Women need to plan for an independent retirement. Statistically speaking, women live longer than men.1 U.S. census figures show that 59 is the median age of widows. So, a widow can anticipate another 25 or more years of living and retirement expenses.
Regardless of status, women need to have a savings and earnings plan for retirement. However, many women are not taking the planning steps to secure an income during their post-working years.
Today’s women earn more and are likely to be a major contributor where living expenses require two incomes. Yet, one TransAmerica Center for Retirement Studies survey found that only 29 percent of the women included retirement planning as a priority.2 That same study found that only 12 percent of working women are confident that they will be able to retire comfortably.
Three Retirement Roadblocks for Women
In addition to living longer, there are challenges and roadblocks for women in retirement planning. They include the following:
1. Women frequently put others first
Women often underfund or undermine their retirement savings plans through concern and putting the needs of their family first. The spouse or partner has expensive hobbies. Growing or adult children have college expenses. Elderly parents may require ongoing financial support. The money earmarked for the IRA or money market fund always seems to go instead for the family’s needs.
There are alternatives to stalling the retirement savings plans. They include just saying no and knowing there are other resources — school loans, for example. Life is about balance, and the woman needs to include herself more in the balancing act.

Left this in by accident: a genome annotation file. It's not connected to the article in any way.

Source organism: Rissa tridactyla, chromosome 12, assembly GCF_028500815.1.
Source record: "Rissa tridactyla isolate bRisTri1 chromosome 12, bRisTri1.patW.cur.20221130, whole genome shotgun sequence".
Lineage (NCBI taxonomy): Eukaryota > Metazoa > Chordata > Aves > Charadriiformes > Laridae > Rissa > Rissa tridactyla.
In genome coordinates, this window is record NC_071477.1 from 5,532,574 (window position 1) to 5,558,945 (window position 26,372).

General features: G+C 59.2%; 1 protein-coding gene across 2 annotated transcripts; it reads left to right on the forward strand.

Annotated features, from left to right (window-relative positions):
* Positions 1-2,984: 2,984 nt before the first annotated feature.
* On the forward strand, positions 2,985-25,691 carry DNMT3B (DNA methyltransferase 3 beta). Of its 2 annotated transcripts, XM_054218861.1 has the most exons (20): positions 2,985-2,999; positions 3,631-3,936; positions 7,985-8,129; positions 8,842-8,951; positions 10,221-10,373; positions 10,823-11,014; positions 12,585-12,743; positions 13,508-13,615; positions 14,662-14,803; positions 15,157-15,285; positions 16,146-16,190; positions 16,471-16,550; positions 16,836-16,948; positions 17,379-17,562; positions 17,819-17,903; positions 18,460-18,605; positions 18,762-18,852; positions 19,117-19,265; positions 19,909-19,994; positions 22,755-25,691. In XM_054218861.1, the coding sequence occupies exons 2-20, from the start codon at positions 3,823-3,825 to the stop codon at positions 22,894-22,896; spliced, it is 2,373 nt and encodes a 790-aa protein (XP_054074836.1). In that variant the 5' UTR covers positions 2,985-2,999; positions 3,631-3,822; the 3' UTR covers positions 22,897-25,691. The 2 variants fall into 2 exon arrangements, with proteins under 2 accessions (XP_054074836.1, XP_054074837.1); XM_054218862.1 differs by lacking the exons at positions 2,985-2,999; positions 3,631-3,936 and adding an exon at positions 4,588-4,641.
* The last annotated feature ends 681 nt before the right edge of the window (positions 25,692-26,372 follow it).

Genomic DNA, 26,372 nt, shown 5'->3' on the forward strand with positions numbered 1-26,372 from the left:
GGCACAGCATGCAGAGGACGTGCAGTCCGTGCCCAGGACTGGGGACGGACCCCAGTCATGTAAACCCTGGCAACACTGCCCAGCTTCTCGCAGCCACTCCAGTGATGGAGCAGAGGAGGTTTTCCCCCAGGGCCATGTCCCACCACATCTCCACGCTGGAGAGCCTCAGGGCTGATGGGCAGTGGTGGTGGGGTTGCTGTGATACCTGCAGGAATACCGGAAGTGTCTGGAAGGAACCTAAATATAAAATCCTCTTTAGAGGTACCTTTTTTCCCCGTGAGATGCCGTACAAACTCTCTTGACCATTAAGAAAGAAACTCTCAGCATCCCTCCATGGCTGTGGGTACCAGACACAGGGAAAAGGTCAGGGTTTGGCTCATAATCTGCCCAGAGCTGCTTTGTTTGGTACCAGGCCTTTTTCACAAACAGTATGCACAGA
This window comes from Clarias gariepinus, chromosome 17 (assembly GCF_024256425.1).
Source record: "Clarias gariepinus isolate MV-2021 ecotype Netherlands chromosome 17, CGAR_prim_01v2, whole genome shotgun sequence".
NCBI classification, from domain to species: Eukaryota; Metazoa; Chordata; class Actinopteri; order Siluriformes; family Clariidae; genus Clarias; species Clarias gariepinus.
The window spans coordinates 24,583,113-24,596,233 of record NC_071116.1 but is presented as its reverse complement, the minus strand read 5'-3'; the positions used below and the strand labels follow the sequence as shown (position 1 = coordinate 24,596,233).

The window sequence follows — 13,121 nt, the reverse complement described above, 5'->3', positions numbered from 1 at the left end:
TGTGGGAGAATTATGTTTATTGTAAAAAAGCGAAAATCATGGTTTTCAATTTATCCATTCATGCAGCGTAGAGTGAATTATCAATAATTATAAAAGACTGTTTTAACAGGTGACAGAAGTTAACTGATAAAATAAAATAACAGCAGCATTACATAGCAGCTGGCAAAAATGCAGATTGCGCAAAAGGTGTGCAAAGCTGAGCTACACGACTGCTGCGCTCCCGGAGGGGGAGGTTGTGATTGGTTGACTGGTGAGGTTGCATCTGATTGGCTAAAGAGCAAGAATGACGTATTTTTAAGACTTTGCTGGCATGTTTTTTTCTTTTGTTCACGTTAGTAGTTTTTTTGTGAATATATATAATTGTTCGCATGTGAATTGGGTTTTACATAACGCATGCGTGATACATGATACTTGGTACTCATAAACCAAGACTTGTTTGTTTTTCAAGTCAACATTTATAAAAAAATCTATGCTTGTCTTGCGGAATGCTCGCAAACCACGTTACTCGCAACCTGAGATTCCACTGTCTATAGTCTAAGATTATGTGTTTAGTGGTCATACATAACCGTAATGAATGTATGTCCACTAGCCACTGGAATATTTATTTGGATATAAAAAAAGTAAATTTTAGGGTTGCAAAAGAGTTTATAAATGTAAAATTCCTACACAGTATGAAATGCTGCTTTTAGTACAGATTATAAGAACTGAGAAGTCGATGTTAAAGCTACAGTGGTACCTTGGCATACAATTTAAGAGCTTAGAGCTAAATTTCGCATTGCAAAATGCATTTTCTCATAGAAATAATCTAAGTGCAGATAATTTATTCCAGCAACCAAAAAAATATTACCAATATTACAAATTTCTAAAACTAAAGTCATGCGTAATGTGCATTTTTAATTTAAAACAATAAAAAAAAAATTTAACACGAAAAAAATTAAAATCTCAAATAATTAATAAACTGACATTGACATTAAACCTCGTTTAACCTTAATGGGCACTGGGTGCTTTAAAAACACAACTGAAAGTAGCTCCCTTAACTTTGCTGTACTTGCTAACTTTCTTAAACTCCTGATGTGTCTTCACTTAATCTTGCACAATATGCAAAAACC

2. Women Are More Likely to Earn Less Than Men
Women earn less than men for a variety of reasons. For instance, women are more likely than men to miss work to care for children and their elderly parents. The family Caregiver Alliance cites studies estimating that 66 percent of caregivers are women.3 Significantly, the “average caregiver is a 49-year-old woman who works outside the home and provides 20 hours per week of unpaid care to her mother.”
So, the foregoing means that caregivers who are women spend about 50 percent more time than their male counterparts. It is time away from work that decreases, derails, and delays retirement savings.
3. Many Women Lack a Plan for Retirement
A retirement plan is somewhat of an “out-of-body experience.” Since the mind cannot go where the body has not visited, many women lack confidence when it comes to financial management. It’s about financial literacy and taking the time to learn the hard facts of living on finite, fixed retirement resources.
Financial literacy requires taking the time to learn the basics of investment, savings, and tax strategies. Expertise comes gradually from experience and study, but often more quickly from expert financial advisors.
Tips to Get Around Retirement Roadblocks
In the face of the foregoing and other obstacles, women who are willing to take the right steps can achieve a secure retirement. The Street, Inc. shares four moves for women to feel more secure in their financial future:4
1. Expect the unexpected. Start early and think about life events that will affect retirement.
2. Ask the right questions. Do the research and inventory assets and current life expenses as compared to retirement living.
3. Start investing now and take advantage of savings tools and strategies. Do so automatically and shunt the savings aside—out of sight, out of mind.
4. Seek a high-quality and balanced mix of savings and investment strategies. Women can overcome the lost work time and lower earnings with sound investment strategies.
Women don’t have to feel alone when it comes to planning for a secure retirement. Follow the above advice and look for a financial advisor "who provides education, information, and choices…with likely outcomes in order to empower yourself to craft a secure financial future.”